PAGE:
Personal bankruptcy is the final strategy for individuals who are in dire financial straits. Through personal bankruptcy, people can liquidate their debts and have a chance of fixing their future finances. But personal bankruptcy has several definite drawbacks. It adversely affects credit scores, which can negatively impact everything from securing a bank loan to even buying a new house.
According to research, over 750,000 people in the United States filed for bankruptcy in 2018 alone. Although this is still a far cry from the over 2 million bankruptcies filed at the height of the recession in 2005, it’s still a shocking number. Now, with the pandemic still looming large despite vaccination efforts, it’s time to examine what are the most common reasons for going bankrupt.
Unsurprisingly, the enormous financial strain caused by medical expenses is one of the most prevalent causes of bankruptcy. The American Public Health Association discovered that even with the Affordable Care Act in place, medical bankruptcy is still prevalent in the country.
Medical bankruptcy can lead to people defaulting on their home mortgages, uprooting their families, and shuttering enterprises.
This should hardly be a surprise when another survey discovered that 4 in 10 adults in the US can’t even cover $400 during an emergency. Medical expenses can cost upwards of thousands of dollars, due to a variety of factors. Specialists are more expensive, the quality long-term care facilities vary based on price and the cost of hospitalization are just some medical costs that can break the bank of most people.
Debt is another of the financial problems that people in the U.S. have in common. Debt tends to snowball thanks to interest and sometimes people have no alternative but to take out loans and other financial obligations. This means they add the burden of paying them on top of their previous problems.
Common forms of debt in the U.S. include housing debt from purchasing loans, college loans, and car loans. Although these expenses are well-justified, but the exorbitant prices and interest rates of some providers can push people to the edge. A reliance on paying for products with credit cards can also lead to ballooning debts. Some people even practice credit card churning, a problematic habit that incurs more bills. When enough of these debts go unpaid, some people have no choice but to file for bankruptcy.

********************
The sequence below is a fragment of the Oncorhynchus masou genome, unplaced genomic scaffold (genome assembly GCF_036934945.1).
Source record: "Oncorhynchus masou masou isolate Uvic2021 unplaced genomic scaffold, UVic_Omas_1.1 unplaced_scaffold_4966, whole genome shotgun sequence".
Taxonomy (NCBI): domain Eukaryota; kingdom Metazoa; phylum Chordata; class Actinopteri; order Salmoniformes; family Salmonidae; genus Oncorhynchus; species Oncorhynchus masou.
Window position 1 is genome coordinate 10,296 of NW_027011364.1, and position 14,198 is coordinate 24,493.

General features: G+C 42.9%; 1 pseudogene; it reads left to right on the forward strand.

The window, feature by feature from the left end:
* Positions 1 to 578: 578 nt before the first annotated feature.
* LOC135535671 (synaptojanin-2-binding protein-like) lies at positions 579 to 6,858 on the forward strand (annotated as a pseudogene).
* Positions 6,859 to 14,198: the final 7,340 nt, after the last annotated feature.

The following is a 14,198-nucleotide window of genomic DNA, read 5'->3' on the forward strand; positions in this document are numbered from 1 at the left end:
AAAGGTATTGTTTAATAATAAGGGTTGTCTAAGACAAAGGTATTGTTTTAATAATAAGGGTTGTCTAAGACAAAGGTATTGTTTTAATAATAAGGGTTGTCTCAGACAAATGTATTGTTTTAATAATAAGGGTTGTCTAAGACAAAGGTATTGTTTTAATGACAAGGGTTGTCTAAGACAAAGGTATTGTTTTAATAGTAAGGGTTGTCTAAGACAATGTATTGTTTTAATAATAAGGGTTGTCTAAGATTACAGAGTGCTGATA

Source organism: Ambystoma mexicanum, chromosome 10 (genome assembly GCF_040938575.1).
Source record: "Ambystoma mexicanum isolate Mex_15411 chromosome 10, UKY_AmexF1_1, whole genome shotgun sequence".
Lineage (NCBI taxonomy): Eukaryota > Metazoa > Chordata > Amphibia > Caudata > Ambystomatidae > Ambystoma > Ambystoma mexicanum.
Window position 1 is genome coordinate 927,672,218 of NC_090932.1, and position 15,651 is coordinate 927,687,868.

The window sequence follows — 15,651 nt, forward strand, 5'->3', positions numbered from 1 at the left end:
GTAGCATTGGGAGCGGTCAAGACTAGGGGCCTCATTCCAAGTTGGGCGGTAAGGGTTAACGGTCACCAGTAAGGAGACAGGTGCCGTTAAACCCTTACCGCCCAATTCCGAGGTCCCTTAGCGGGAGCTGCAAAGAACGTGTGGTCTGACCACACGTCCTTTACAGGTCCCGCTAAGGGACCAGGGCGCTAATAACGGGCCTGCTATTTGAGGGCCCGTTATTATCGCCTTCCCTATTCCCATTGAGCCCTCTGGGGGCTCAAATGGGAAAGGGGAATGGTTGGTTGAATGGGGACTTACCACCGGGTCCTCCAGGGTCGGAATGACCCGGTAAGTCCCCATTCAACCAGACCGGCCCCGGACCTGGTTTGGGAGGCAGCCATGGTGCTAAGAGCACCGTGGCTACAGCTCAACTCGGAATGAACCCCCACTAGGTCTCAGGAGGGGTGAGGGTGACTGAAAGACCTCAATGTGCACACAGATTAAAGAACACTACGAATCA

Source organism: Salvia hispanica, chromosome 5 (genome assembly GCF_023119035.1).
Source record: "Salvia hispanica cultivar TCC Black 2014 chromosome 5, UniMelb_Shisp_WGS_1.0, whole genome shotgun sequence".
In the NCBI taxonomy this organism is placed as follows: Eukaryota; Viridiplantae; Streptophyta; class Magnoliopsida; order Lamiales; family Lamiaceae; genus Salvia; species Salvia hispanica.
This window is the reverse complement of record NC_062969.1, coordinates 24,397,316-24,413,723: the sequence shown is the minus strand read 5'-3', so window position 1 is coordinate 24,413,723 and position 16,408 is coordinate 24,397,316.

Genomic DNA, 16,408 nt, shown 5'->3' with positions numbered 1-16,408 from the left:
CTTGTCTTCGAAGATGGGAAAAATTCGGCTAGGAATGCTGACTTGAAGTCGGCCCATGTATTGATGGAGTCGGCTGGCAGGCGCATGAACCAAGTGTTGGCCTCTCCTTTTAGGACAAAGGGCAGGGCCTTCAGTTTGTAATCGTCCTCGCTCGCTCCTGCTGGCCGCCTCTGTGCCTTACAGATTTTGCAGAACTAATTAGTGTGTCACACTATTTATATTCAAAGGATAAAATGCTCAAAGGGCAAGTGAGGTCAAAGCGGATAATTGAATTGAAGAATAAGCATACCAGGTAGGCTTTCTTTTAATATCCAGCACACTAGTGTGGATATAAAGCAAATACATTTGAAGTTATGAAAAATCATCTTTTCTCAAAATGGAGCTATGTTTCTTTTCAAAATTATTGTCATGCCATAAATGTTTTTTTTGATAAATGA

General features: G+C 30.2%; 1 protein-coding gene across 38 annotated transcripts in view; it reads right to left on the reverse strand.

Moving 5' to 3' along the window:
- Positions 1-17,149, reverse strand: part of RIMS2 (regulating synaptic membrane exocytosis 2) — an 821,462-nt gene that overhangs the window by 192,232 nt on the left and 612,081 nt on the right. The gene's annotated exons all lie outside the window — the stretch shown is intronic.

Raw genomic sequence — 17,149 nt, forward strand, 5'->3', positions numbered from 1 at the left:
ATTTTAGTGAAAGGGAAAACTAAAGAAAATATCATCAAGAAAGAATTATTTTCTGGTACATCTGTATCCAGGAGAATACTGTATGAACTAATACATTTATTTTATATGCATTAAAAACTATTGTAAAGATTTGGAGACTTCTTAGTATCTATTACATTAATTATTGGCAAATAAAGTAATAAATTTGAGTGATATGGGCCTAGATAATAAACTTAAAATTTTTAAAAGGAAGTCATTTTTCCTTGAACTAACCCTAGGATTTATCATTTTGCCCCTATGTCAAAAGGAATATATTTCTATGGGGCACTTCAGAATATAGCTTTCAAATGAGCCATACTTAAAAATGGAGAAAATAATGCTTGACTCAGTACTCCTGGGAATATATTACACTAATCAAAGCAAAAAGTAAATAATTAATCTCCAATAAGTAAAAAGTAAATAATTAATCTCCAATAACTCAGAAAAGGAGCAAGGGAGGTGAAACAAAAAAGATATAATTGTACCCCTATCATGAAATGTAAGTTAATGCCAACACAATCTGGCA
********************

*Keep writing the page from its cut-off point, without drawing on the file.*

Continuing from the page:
Getting married can be an expensive affair, with the wedding and starting a life together having a hefty price tag. However, divorce can be more expensive. This is because getting divorced or even separated comes with a huge list of financial burdens. First, there are the legal fees which only grow bigger the more protracted the divorce is. Then there comes the division of the assets. Without a prenuptial agreement, one of the participants in the divorce can end up with almost nothing. There are also incidental expenses such as moving into a different residence. Then there are other agreements that can be tacked on to a divorce such as spousal support and child support.
Of course, the refusal to pay these agreements can also lead to bankruptcy. Without child support, a single parent can be hard-pressed to remain financially stable.
Sudden Financial Loss
Sudden expenses don’t just come in the form of medical bills or divorce. There is a plethora of reasons someone might suddenly lose their money. The two most common reasons for such loss are theft or as casualties to natural disasters.
For example, the massive wildfires in California in 2020 has been estimated to be worth $10 billion, mostly on private property and infrastructure. If someone suffers a fire or a theft without insurance coverage, they can be put in the red almost immediately. Even with insurance, these events can lead to financial loss. For example, if someone’s car is stolen, they may be impeded in getting to work while they process their insurance and hunt for a new car.
Finally, job loss is another common cause of bankruptcy. Without a source of income to rely on, bills can pile steadily, loans can go unpaid and it will be close to impossible to secure more loans to cover these expenses while job hunting. Without a job, people have a harder time with everything, such as securing a home or even a cellphone plan.
Joblessness has increased in the previous months due to the pandemic, peaking at almost 15 percent in March due to shutdowns. The numbers have dropped to 6.7 percent as of November 2020, but that still means millions of Americans reeling and probably filing bankruptcy paperwork.
Bankruptcies should not be a normal occurrence in an otherwise financially healthy country, but the numbers presented by experts have painted a distressing image. With enough support and a robust emergency plan though, people can bounce back from their bankruptcies and forge a new and more financially stable future.